Bok Bok – Your Charizmatic Self
Since its first release, the music of Night Slugs has always had a direct connection with the label’s design aesthetic. In the label’s infancy this manifested itself in the relationship between the angular rhythms and isometric cover illustrations, but in recent years the imagery has started to get more high resolution. Jam City’s Classical Curves and Egyptrixx’s A/B Til Infinity have both depicted strange computer generated scenes on their covers, with music with a depth of field to match. Egyptrixx even went a step further, working in parallel with designer ANF to make music that was a reaction to his alien environments. “I think that’s the way to go, with us,” label co-head Alex Sushon explained of the label’s direction to FACT in a recent interview, “to develop that relationship between the art and the music in tandem.”
Sushon’s latest set of productions under the Bok Bok name present possibly the most left-of-centre example of this fusion of design and music so far. Your Charizmatic Self isn’t just the most impressive set of tracks Sushon has released, they also form a concept EP of sorts, with each track supposedly being made to sound as if they were produced in the studio depicted on the cover, with reverbs and delays programmed to reflect how the sound might bounce off this imaginary space with concrete walls and glass windows that look out into a verdant greenhouse. Given Sushon’s noted enthusiasm for vintage gear, and his recent work producing for Kelela, this imagined studio feels like a particularly apt environment for Your Charizmatic Self to be set.
Sushon’s music has always been nominally connected to grime, but there’s always been an element of funk and boogie simmering under the surface that gets missed, and it’s the tracks that put the focus on this element that provide the EP’s highlights. Kelela collaboration “Melba’s Call” evokes the ‘80s production work of Quincy Jones, but with an angular, brutalist edge. “Howard” begins with the kind of mechanical exhalations you’d expect from a Jam City rhythm, and the deep wobbling subs might sound like dubstep, but the glittering keys and synths are pure funk. “Da Foxtrot” is another track indebted to vintage 80s pop and funk, but it’s still effortlessly lithe in a way few other Night Slugs tracks are. The reference points might be plain for all to see, but in Sushon’s hands these sounds are chopped up, reorganised and shaken up in a way that’s both reverent, and thrillingly futuristic.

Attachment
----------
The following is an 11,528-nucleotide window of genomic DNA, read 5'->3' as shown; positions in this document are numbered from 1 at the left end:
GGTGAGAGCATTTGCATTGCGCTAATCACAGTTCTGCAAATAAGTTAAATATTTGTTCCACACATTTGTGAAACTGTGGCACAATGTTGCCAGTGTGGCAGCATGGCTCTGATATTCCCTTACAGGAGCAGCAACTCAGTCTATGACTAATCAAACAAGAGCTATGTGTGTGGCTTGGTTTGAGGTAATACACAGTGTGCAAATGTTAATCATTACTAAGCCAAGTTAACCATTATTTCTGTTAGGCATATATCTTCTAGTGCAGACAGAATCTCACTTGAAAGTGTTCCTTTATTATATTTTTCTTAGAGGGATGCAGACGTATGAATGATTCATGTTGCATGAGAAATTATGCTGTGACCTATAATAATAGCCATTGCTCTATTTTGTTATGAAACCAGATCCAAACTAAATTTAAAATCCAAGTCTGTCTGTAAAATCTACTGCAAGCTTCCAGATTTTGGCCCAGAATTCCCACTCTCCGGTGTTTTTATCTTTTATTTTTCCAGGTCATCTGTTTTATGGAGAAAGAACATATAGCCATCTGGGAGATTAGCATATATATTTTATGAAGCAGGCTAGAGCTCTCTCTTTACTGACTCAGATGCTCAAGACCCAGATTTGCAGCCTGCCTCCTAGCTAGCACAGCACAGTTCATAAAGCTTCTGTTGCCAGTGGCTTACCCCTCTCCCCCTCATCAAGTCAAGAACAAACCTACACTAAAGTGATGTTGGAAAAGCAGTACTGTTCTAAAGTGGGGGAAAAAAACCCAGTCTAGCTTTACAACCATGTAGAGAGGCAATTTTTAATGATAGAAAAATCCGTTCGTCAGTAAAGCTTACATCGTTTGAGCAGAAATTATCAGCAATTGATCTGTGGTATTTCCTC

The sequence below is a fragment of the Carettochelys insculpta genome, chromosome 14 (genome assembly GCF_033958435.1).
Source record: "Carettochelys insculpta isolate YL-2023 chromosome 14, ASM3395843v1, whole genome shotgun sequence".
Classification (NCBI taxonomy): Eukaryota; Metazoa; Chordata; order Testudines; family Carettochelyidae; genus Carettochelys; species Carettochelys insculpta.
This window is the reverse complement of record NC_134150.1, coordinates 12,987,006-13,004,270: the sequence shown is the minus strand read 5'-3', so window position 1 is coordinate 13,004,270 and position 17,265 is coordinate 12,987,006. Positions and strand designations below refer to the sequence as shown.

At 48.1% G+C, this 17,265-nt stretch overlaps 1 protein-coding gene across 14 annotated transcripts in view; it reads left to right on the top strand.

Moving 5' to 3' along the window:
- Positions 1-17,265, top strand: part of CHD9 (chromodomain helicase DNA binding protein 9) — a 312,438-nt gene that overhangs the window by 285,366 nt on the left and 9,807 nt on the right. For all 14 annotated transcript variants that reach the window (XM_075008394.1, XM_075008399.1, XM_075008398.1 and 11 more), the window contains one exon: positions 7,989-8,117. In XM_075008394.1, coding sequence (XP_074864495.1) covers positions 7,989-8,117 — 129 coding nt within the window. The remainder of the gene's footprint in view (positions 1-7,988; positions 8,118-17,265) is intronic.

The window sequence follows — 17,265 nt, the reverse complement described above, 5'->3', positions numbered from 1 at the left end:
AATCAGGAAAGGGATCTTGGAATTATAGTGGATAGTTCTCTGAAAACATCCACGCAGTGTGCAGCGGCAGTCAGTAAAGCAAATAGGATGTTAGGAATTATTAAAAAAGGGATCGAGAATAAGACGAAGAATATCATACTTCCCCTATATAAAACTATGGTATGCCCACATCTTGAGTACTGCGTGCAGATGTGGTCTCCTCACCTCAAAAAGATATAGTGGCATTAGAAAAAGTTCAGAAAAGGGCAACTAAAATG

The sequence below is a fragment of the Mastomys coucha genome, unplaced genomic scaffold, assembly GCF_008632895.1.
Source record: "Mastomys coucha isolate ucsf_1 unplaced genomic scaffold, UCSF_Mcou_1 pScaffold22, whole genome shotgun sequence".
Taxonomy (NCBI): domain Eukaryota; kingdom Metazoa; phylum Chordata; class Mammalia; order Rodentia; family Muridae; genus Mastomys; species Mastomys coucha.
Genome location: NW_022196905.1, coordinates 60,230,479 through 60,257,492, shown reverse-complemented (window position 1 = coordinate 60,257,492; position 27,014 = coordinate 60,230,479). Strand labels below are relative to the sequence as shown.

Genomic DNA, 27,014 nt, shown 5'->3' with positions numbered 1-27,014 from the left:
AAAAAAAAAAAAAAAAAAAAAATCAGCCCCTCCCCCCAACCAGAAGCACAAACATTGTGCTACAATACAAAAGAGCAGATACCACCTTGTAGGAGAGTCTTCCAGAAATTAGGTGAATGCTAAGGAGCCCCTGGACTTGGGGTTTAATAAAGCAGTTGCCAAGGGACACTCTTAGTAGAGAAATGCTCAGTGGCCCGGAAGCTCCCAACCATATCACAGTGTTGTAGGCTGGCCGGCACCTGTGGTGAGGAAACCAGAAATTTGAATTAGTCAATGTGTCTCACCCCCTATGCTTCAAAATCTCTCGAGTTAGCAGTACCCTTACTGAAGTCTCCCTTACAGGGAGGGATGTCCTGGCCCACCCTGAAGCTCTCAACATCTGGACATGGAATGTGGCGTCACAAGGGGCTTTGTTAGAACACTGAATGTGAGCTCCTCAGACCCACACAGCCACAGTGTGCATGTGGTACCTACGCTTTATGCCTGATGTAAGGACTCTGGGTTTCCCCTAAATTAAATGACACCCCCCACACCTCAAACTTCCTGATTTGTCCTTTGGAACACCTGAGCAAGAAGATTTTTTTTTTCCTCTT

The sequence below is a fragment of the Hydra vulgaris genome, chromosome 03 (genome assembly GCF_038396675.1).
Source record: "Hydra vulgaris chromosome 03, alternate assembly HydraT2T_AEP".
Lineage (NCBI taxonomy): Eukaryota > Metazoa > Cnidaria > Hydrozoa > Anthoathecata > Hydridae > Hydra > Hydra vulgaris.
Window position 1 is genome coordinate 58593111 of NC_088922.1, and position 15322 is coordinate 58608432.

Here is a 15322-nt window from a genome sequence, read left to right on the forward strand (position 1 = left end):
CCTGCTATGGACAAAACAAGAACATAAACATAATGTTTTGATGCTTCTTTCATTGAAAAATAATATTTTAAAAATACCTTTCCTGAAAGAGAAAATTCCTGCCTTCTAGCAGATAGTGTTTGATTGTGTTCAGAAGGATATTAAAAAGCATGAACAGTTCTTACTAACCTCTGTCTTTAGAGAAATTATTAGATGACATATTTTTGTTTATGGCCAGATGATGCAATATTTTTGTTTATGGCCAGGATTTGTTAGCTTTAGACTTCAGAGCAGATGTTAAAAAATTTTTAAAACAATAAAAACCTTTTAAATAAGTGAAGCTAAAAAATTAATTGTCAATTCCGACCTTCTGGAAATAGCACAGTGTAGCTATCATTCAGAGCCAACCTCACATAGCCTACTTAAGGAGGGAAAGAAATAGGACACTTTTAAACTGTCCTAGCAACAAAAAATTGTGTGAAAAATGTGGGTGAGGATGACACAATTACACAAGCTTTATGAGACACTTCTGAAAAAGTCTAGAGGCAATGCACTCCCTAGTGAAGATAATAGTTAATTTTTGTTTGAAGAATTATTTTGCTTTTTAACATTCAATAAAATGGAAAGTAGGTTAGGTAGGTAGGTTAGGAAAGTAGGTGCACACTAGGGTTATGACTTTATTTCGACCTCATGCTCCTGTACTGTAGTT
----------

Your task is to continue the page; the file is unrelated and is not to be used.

If there’s one thing that these tracks demonstrate, it’s that Sushon makes such impressive music when he’s got some hooks to work with, and the instrumental tracks feel a little thin in comparison. “Greenhouse (Day)” and “Greenhouse (Night)” are clearly intended as interludes to explore the sonic environment of his imagined studio, and he deploys each glittering key and stray 808 cowbell in a way that makes you feel as if you could be standing right in the humid atrium depicted on the cover. But without the more instant pop approach of the other tracks, they don’t linger in the mind for quite as long.
“Funkiest (Be Yourself)” is a much more robust club instrumental with stylistic links to his older material, but still feels like it needs just something a little more to hang off its huge bassline, twitchy rhythms and angular synth chords. Next to the material on the Southside EP from 2011 these instrumental moments are still a significant step forward for Sushon’s abstract yet accessible style of club music, adding depth to the intriguing fusion of design and audio elements – but fall a little short of the high standards he sets himself with “Melba’s Call”, “Howard” and “Da Foxtrot”. “I want to play around with ideas of what is pop, what is music for love, what is music for progression,” Sushon also told FACT, “and just implode them into each other.” On the basis of Your Charizmatic Self he’s already halfway there – but halfway is still miles ahead of the competition.
1. Melba’s Call
3. Greenhouse (Day)
4. Funkiest (Be Yourself)
5. Greenhouse (Night)
6. Da Foxtrot
7. Melba’s Call (Instrumental)